Ronstan

Class of 2016: Bill Ficker

Published on October 13th, 2016

Nine new members of the US National Sailing Hall of Fame will be inducted at a ceremony on October 29-30 in San Francisco, CA. Roger Vaughan provides this report on legendary sailing champion Bill Ficker, one of the members of the 2016 induction class:


One afternoon in 1970, Bill Ficker, the Star World Champion (1958) and Congressional Cup winner (1974) who would steer Intrepid to an America’s Cup win that year, encountered Ted Turner after winning a trial race in Newport, Rhode Island. “He walked up to me,” Ficker recalls, “and said, `Ficka is quicka.’ The next day he arrived with a box full of buttons bearing that slogan. I cringed a little bit.”

Putting aside superior tactics and his allocation of responsibility that produced a happy boat, Ficker credits Cal Tech with Intrepid’s quickness. “They interpreted all our speed data,” he says. “We sailed precisely to the numbers they gave us. The crew was very disciplined. Tactician Steve van Dyck and navigator Peter Wilson did a good job keeping me on the numbers.”

Wilson says Ficker had a unique way of motivating the crew. “He wanted all of us to decide how best to do our jobs. If I said we were over our numbers, guys trimming would have freedom to make changes so we’d point higher, and vice versa. Once Bus Mosbacher came to practice with us in case something were to happen to Bill. The jib trimmer made an adjustment. Bus said, `I didn’t call that.’ Bill’s way was very different. He built teamwork, with never a harsh word.”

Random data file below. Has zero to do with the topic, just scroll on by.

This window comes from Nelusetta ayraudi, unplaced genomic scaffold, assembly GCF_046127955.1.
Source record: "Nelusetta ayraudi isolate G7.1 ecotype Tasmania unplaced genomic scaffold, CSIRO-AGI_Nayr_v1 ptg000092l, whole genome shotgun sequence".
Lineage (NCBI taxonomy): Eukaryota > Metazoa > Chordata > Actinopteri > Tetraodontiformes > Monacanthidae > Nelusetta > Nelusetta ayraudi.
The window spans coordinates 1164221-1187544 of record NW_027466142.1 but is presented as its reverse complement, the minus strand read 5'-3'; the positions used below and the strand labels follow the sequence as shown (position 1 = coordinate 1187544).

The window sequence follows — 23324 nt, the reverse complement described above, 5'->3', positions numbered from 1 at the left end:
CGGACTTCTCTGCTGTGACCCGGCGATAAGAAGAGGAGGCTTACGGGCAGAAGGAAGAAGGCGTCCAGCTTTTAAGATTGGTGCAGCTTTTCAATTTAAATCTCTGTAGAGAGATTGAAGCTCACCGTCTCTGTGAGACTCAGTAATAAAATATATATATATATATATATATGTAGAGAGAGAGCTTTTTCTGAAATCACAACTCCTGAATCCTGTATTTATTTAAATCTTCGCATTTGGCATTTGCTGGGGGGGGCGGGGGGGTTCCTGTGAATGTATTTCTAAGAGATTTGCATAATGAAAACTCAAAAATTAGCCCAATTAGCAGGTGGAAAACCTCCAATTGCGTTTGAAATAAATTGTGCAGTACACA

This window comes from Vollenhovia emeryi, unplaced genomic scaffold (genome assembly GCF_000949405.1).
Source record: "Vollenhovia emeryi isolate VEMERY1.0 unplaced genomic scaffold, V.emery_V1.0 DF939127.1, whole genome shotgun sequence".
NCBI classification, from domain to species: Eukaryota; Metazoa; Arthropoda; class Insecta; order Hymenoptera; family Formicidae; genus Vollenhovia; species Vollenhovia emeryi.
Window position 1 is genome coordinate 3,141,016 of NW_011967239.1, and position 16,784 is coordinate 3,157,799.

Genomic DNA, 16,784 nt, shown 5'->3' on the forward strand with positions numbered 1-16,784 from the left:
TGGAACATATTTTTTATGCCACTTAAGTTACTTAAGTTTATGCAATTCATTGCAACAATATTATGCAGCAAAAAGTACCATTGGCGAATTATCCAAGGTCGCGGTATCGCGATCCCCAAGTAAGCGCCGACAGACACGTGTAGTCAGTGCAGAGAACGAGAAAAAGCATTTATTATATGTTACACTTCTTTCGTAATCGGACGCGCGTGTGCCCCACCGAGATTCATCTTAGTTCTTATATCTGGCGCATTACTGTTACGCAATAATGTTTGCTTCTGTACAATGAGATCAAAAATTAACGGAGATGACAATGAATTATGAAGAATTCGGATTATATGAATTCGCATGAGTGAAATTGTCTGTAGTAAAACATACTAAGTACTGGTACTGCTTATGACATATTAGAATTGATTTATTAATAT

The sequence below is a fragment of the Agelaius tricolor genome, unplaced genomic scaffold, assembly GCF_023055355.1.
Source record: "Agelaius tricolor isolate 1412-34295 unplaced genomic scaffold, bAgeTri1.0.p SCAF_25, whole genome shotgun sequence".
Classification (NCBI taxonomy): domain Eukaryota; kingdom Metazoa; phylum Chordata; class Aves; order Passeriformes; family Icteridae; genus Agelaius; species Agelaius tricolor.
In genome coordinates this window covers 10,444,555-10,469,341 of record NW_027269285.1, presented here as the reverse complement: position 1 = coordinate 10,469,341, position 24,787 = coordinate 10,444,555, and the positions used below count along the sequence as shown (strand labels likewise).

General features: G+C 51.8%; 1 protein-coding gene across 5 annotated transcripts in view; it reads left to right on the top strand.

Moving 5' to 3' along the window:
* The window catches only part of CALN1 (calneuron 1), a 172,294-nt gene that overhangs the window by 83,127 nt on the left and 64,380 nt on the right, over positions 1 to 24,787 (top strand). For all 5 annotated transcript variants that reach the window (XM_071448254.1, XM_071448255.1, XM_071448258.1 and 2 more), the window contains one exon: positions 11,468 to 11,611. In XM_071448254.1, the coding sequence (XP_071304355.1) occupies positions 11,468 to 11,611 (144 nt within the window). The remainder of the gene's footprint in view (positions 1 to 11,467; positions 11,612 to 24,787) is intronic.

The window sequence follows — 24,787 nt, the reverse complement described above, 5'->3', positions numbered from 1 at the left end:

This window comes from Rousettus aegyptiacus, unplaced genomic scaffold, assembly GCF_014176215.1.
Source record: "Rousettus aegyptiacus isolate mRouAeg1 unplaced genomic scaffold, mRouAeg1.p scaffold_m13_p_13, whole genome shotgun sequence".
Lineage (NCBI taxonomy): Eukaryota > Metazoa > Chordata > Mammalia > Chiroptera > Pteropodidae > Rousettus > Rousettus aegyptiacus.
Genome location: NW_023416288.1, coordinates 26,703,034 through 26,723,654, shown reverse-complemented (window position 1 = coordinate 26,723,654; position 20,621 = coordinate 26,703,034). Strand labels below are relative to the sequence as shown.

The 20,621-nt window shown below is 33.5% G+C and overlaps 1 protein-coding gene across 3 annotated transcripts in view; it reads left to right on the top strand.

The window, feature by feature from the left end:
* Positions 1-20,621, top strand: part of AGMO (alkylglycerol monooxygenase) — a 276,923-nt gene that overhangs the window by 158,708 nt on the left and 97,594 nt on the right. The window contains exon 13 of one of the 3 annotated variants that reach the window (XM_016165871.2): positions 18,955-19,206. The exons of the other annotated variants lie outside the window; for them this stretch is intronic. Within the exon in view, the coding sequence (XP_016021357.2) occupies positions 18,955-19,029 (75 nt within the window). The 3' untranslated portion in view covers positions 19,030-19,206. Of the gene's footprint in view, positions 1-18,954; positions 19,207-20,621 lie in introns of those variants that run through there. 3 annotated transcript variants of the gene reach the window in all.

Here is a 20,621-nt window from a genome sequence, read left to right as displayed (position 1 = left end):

Bill Ficker has had a cat bird seat for watching both his beloved Star class and the America’s Cup go through significant changes. The Star class was one of the few games in town 75 years ago, and at one time, the only class with a world championship regatta. He applauds its ability to police itself and to adapt to new materials and technology. Ficker helped direct that adaptation as a member of the class’s technical committee.

As for the Cup, Ficker has said the big catamarans were “flat out dangerous.” Those who sailed them would agree. But lately, he has become more philosophical.

“I’ve always thought of the Cup as yachting,” he says, “not sailing, with something about the social end that bound people together. When I sailed, people in the syndicates truly loved the sport. It wasn’t commercial at all. The possibility of making money from something substantially changes the attitude. But it also permits a lot of people to enter into the sport when previously they could not.”

For a complete list of inductees… click here.

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